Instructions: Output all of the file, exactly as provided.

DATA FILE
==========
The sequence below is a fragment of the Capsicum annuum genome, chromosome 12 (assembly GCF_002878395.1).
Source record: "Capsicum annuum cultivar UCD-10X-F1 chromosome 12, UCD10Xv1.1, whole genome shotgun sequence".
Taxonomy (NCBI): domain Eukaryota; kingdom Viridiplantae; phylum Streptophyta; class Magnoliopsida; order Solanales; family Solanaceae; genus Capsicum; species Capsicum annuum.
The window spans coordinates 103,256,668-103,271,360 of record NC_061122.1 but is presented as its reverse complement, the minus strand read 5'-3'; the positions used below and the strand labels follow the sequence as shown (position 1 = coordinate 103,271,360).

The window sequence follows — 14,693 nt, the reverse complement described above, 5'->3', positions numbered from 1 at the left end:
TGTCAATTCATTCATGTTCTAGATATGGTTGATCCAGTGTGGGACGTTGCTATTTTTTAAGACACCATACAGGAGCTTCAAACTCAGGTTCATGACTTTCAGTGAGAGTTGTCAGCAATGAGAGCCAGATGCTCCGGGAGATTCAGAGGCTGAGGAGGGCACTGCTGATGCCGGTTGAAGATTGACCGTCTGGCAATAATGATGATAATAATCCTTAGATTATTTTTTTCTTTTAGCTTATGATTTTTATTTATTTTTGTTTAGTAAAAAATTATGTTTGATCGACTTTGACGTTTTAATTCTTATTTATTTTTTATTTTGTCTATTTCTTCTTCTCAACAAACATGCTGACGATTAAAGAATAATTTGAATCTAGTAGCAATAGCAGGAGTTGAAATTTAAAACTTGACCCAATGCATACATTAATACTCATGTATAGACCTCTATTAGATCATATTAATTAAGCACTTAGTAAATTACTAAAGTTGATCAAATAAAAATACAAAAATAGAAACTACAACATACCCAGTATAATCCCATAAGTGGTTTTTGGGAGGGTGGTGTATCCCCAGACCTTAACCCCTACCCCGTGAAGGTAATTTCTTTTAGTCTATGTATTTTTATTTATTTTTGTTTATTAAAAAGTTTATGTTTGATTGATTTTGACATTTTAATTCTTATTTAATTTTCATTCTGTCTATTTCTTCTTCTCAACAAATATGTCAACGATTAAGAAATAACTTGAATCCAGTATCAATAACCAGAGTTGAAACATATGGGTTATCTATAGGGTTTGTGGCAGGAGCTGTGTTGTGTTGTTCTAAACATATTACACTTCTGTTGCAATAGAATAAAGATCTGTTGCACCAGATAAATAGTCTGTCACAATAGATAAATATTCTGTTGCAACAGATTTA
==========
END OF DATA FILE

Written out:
The sequence below is a fragment of the Capsicum annuum genome, chromosome 12 (assembly GCF_002878395.1).
Source record: "Capsicum annuum cultivar UCD-10X-F1 chromosome 12, UCD10Xv1.1, whole genome shotgun sequence".
Taxonomy (NCBI): domain Eukaryota; kingdom Viridiplantae; phylum Streptophyta; class Magnoliopsida; order Solanales; family Solanaceae; genus Capsicum; species Capsicum annuum.
The window spans coordinates 103,256,668-103,271,360 of record NC_061122.1 but is presented as its reverse complement, the minus strand read 5'-3'; the positions used below and the strand labels follow the sequence as shown (position 1 = coordinate 103,271,360).

The window sequence follows — 14,693 nt, the reverse complement described above, 5'->3', positions numbered from 1 at the left end:
TGTCAATTCATTCATGTTCTAGATATGGTTGATCCAGTGTGGGACGTTGCTATTTTTTAAGACACCATACAGGAGCTTCAAACTCAGGTTCATGACTTTCAGTGAGAGTTGTCAGCAATGAGAGCCAGATGCTCCGGGAGATTCAGAGGCTGAGGAGGGCACTGCTGATGCCGGTTGAAGATTGACCGTCTGGCAATAATGATGATAATAATCCTTAGATTATTTTTTTCTTTTAGCTTATGATTTTTATTTATTTTTGTTTAGTAAAAAATTATGTTTGATCGACTTTGACGTTTTAATTCTTATTTATTTTTTATTTTGTCTATTTCTTCTTCTCAACAAACATGCTGACGATTAAAGAATAATTTGAATCTAGTAGCAATAGCAGGAGTTGAAATTTAAAACTTGACCCAATGCATACATTAATACTCATGTATAGACCTCTATTAGATCATATTAATTAAGCACTTAGTAAATTACTAAAGTTGATCAAATAAAAATACAAAAATAGAAACTACAACATACCCAGTATAATCCCATAAGTGGTTTTTGGGAGGGTGGTGTATCCCCAGACCTTAACCCCTACCCCGTGAAGGTAATTTCTTTTAGTCTATGTATTTTTATTTATTTTTGTTTATTAAAAAGTTTATGTTTGATTGATTTTGACATTTTAATTCTTATTTAATTTTCATTCTGTCTATTTCTTCTTCTCAACAAATATGTCAACGATTAAGAAATAACTTGAATCCAGTATCAATAACCAGAGTTGAAACATATGGGTTATCTATAGGGTTTGTGGCAGGAGCTGTGTTGTGTTGTTCTAAACATATTACACTTCTGTTGCAATAGAATAAAGATCTGTTGCACCAGATAAATAGTCTGTCACAATAGATAAATATTCTGTTGCAACAGATTTA